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 One-Room Schools of Washtenaw County

One-Room School Houses of Washtenaw County

Our next exhibit will look at the one-room schoolhouses of Washtenaw County and the role they played in the community. The student and teacher experience will be displayed at the Museum on Main Street by looking at each school of record and using artifacts from our collection to round out the story. One-room schoolhouses educated the rural students to help them negotiate a changing world. Such noted people as Alan Shepard (astronaut), Laura Ingalls Wilder (author of Little House on the Prairie) and Joyce Carol Oates (novelist) all hail from the one-room school house experience.

One-room schools were commonplace throughout rural portions of the United States in the late 19th and early 20th centuries. In most rural and small town schools all students met in a single room. There, a single teacher taught "the three R's" (reading, writing and arithmetic) to seven or eight grade levels of elementary boys and girls.

The quality of facilities at one-room schools varied with local economic conditions but, generally, the number of children at each grade level would vary with local populations. Most buildings were of simple frame construction, some with the school bell on a cupola. In Midwestern areas, sod construction was also used as well as stone in areas where stone was available. In some locations, the schoolhouse was painted red, but most seem to have been white.

The blackboard really was a black board, made of wide boards painted black. It was not until much later that slate was used for chalkboards, although students often had individual slates for writing practice. Teachers in one-room schools were often former students. Their role is well-described by a student from Kentucky in the 1940s: "The teachers that taught in the one-room, rural schools were very special people. During the winter months they would get to the school early to get a fire started in the potbelly stove, so the building would be warm for the students. On many occasions they would prepare a hot, noon meal on top of the stove, usually consisting of soup or stew of some kind. They took care of their students like a new mother hen would care for her newly hatched chicks-always looking out for their health and welfare."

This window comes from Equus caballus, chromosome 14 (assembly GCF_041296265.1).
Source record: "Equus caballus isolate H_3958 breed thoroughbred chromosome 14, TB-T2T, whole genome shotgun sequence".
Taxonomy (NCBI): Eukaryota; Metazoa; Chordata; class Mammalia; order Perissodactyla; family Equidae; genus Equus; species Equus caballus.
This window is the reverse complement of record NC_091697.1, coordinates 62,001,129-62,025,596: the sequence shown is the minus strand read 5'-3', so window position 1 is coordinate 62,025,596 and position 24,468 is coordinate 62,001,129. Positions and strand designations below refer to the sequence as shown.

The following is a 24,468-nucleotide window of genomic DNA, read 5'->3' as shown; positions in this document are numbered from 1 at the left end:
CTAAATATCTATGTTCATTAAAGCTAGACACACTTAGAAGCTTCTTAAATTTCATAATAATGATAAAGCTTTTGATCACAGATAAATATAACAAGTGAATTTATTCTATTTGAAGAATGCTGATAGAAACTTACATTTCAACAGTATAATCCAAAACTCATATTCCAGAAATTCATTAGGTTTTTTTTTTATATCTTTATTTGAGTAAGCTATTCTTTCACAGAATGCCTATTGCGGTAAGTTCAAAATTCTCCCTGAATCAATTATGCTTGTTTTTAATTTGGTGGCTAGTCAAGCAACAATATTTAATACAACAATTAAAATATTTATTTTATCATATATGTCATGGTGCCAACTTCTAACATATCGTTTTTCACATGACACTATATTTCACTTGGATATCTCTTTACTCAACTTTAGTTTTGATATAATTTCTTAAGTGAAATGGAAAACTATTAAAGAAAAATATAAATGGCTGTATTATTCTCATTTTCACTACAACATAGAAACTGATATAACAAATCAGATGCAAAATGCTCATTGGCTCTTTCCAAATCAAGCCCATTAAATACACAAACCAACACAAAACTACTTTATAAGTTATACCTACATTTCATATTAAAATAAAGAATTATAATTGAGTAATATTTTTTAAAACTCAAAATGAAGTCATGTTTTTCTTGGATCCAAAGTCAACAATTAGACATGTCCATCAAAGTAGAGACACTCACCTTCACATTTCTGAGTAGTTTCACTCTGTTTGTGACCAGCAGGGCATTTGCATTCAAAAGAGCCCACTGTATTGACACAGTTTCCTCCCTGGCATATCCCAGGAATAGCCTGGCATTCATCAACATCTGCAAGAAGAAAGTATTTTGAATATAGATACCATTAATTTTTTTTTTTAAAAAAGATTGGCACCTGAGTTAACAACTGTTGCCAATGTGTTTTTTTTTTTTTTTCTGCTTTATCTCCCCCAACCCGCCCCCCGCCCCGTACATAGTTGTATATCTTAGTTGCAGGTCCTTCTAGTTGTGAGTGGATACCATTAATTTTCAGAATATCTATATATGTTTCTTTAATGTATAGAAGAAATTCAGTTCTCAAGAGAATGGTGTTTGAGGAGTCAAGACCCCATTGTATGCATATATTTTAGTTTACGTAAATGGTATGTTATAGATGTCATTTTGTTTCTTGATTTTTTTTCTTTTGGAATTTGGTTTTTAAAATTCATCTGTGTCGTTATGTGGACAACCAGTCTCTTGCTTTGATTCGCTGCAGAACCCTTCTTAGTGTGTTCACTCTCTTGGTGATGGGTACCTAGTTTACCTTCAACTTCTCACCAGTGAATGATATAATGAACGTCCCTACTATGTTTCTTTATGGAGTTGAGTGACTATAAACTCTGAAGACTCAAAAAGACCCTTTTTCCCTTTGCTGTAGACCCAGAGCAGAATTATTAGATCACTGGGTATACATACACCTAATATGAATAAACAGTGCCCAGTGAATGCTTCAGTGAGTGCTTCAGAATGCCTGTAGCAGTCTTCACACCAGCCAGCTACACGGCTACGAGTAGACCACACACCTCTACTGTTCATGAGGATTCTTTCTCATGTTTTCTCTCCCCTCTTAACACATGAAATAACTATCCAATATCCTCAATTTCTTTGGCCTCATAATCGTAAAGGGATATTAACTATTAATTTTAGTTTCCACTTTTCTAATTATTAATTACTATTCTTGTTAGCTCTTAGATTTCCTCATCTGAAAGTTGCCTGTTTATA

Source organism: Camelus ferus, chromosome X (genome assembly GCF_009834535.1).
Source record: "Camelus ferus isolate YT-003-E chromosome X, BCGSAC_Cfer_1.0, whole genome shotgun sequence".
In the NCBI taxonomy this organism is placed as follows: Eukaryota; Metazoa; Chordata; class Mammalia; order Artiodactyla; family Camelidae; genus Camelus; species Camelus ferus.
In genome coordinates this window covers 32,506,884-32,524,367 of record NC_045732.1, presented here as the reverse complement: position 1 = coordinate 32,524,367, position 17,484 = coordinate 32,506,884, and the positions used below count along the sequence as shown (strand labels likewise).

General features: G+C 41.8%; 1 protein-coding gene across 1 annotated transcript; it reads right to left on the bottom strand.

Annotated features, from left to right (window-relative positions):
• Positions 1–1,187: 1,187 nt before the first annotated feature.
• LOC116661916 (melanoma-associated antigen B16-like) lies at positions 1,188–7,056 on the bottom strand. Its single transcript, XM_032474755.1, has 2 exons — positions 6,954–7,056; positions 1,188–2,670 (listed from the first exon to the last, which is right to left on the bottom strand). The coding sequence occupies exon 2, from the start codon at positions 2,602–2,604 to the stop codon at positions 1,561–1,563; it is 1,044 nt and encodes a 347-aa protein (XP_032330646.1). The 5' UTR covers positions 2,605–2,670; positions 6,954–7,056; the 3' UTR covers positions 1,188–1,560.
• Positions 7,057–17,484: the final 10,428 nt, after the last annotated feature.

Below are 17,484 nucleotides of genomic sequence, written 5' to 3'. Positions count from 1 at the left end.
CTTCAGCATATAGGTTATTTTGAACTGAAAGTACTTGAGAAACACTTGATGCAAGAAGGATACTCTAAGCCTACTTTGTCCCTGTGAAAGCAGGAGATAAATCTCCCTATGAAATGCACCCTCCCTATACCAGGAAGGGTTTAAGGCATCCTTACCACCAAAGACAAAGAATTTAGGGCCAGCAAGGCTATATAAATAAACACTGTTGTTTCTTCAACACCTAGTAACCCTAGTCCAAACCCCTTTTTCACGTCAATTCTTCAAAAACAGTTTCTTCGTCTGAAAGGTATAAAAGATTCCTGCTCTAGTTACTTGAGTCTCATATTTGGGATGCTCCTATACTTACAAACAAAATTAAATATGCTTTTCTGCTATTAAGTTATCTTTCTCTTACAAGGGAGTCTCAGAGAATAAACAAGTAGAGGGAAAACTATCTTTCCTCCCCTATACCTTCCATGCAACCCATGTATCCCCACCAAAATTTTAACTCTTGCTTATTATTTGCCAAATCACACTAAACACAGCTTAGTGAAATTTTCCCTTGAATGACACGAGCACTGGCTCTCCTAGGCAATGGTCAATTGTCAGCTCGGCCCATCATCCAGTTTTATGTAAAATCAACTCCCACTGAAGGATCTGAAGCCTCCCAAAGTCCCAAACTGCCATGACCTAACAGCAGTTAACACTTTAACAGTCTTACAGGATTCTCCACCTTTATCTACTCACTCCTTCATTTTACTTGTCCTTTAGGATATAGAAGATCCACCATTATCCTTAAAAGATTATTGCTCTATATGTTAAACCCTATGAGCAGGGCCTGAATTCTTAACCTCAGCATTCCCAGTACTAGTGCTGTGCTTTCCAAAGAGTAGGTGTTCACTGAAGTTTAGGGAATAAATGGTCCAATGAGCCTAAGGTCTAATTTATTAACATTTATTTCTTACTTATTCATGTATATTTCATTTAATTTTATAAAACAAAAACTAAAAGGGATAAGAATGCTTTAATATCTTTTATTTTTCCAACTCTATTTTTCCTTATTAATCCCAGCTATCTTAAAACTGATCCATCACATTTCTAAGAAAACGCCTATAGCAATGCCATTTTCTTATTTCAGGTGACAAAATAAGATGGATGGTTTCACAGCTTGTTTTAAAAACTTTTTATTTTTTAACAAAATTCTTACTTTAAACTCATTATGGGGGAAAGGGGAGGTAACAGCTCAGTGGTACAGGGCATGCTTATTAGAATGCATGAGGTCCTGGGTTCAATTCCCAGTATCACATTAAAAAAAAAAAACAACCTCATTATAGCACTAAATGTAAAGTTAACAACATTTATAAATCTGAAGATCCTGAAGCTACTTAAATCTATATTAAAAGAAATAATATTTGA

The teacher's residence was often attached to the school, or very close by, so that a male teacher's wife and family were an integral part of the management and support system for the school. Single female teachers were more often billeted or boarded with a local family to provide for social norms requiring social supervision of single females.

A typical school day was 9 a.m. to 4 p.m., with a morning and an afternoon recess of 15 minutes each and an hour period for lunch. The older students were given the responsibility of bringing in water and carrying in coal or wood for the stove. The younger students would be given responsibilities according to their size and gender such as cleaning the black board (chalkboard), taking the erasers outside for dusting plus other duties that they were capable of doing.

Transportation for children who lived too far to walk was often provided by horse-drawn kid-hack or sulky, which could only travel a limited distance in a reasonable amount of time each morning and evening, or students might ride a horse, these being put out to pasture in an adjoining paddock during the day. In later times, students rode bicycles.

The school house was the center and focus for thousands of rural communities, hamlets and small towns. Often, town meetings and picnics were also held there.

The vast majority of one-room schools in the United States are no longer used as schools and have either been torn down or converted to other purposes.


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